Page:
What is really happening at the quantum level? The new version of a classic experiment lately found that particles at this level can be seen behaving something like billiard balls that roll about a table, but in a rather "surrealistic" fashion.

The results kind of challenge the standard interpretation of quantum mechanics.

The team of Aephraim Steinberg, a physicist from the University of Toronto and a senior fellow of the Canadian Institute for Advanced Research (CIFAR), conducted a new version of quantum mechanics' most famous experiment. This is where photons or particles of light are fired at two slits prior to being detected on a screen.

For decades, physicists believed it would never be known which slit a specific photon went through, as any measurement stops it and disturbs the system. In 2011, Steinberg's team successfully tracked the photons' trajectories through "weak" measurements that barely disturb the particles - a method that demonstrated trajectories looking similar to classical ones or those of balls that fly through the air.

The results appeared to be aligned with the De Broglie-Bohm theory, which some physicists criticized for its failure to explain entanglement, where two photons are so closely connected that measurement on one instantly affects the other no matter their distance.

"I'm less interested in focusing on the philosophical question of what's 'really' out there," says Steinberg of the varying interpretations of quantum mechanics. "Rather than thinking about different metaphysical interpretations, I would phrase it in terms of having different pictures, [which] can help shape better intuitions."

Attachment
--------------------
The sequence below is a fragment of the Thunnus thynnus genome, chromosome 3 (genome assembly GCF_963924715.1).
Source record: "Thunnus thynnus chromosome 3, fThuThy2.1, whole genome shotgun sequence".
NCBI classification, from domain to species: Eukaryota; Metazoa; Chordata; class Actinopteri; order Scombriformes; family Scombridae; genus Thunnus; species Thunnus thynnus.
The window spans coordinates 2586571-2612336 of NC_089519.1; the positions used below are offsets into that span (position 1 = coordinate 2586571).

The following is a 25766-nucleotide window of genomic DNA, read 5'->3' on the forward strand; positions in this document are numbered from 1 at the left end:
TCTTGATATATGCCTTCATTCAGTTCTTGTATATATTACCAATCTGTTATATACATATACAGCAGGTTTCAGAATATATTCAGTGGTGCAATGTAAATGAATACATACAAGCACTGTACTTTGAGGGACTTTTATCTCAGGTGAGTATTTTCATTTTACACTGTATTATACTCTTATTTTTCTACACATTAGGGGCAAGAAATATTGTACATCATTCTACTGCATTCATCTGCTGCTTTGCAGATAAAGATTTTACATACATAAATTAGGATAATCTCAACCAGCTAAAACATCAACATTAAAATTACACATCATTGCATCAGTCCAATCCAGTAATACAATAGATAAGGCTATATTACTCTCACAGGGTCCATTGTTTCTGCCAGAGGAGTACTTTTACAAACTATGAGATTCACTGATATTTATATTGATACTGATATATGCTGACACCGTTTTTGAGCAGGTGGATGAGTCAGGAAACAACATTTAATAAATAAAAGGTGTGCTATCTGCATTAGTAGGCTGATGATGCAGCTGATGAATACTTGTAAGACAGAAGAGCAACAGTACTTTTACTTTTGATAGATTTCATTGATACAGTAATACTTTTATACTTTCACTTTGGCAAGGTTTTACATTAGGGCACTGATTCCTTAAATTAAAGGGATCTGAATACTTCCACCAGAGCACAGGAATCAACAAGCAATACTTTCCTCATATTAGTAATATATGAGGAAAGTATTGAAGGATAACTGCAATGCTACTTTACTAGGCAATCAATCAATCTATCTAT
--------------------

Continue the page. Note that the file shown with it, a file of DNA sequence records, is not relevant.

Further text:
According to critics, measuring one particle would sometimes lead to an inaccurate prediction of the entangled particle's trajectory, or what they dubbed as "surreal trajectories."

The team experiment now showed that the surreal action is a mere consequence of non-locality, or the particles' ability to influence each other instantly even at a distance. The "incorrect" predictions of entangled photon's trajectories, the team stated, actually resulted from where in their track the entangled particles were measured.

Both particles considered, the measurements added up and remained consistent with real trajectories.

The authors pointed out that this validates both standard and non-standard interpretation - the De Broglie-Bohm theory - and makes them "mathematically equivalent."

The De Broglie-Bohm theory was first proposed by Louis de Broglie in 1927, an interpretation that treats quantum objects as classical particles but considers the riding on top of what is called as a pilot wave. While probabilistic, the particle indeed takes a real trajectory from source to target - not simply collapsing into a specific location once measured.

Physicist Howard Wiseman of Griffith University, who proposed the experiment, echoed that the results bolstered the pilot-wave interpretation. "[It's] something that's not recognised by a large part of the physics community."

The findings were published in the journal Science Advances.

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